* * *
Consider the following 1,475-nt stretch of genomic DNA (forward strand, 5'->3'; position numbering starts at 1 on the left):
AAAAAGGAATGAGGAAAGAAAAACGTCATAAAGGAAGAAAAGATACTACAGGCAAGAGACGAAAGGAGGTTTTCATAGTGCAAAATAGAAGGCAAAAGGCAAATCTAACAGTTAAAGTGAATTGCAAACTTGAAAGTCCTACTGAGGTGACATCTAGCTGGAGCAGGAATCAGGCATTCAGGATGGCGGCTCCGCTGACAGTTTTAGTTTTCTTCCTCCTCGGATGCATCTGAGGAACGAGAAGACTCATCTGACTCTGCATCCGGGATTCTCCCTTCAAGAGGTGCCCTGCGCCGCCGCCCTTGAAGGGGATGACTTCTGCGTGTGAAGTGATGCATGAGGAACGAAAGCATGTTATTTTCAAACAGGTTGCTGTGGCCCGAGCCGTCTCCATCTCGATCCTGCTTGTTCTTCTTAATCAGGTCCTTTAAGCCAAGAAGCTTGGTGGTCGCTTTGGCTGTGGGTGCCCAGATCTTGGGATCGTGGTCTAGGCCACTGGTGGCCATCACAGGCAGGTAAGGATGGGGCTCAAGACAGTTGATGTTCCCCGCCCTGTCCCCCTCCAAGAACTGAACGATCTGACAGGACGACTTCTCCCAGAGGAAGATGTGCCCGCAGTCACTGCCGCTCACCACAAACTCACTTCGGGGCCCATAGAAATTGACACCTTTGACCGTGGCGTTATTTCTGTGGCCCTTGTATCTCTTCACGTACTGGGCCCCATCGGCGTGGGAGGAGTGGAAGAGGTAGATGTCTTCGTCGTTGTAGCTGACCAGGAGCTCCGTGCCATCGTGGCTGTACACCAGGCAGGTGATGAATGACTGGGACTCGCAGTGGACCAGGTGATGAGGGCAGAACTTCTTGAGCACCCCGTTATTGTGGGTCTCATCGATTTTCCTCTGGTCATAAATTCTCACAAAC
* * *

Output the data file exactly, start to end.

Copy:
Consider the following 1,475-nt stretch of genomic DNA (forward strand, 5'->3'; position numbering starts at 1 on the left):
AAAAAGGAATGAGGAAAGAAAAACGTCATAAAGGAAGAAAAGATACTACAGGCAAGAGACGAAAGGAGGTTTTCATAGTGCAAAATAGAAGGCAAAAGGCAAATCTAACAGTTAAAGTGAATTGCAAACTTGAAAGTCCTACTGAGGTGACATCTAGCTGGAGCAGGAATCAGGCATTCAGGATGGCGGCTCCGCTGACAGTTTTAGTTTTCTTCCTCCTCGGATGCATCTGAGGAACGAGAAGACTCATCTGACTCTGCATCCGGGATTCTCCCTTCAAGAGGTGCCCTGCGCCGCCGCCCTTGAAGGGGATGACTTCTGCGTGTGAAGTGATGCATGAGGAACGAAAGCATGTTATTTTCAAACAGGTTGCTGTGGCCCGAGCCGTCTCCATCTCGATCCTGCTTGTTCTTCTTAATCAGGTCCTTTAAGCCAAGAAGCTTGGTGGTCGCTTTGGCTGTGGGTGCCCAGATCTTGGGATCGTGGTCTAGGCCACTGGTGGCCATCACAGGCAGGTAAGGATGGGGCTCAAGACAGTTGATGTTCCCCGCCCTGTCCCCCTCCAAGAACTGAACGATCTGACAGGACGACTTCTCCCAGAGGAAGATGTGCCCGCAGTCACTGCCGCTCACCACAAACTCACTTCGGGGCCCATAGAAATTGACACCTTTGACCGTGGCGTTATTTCTGTGGCCCTTGTATCTCTTCACGTACTGGGCCCCATCGGCGTGGGAGGAGTGGAAGAGGTAGATGTCTTCGTCGTTGTAGCTGACCAGGAGCTCCGTGCCATCGTGGCTGTACACCAGGCAGGTGATGAATGACTGGGACTCGCAGTGGACCAGGTGATGAGGGCAGAACTTCTTGAGCACCCCGTTATTGTGGGTCTCATCGATTTTCCTCTGGTCATAAATTCTCACAAAC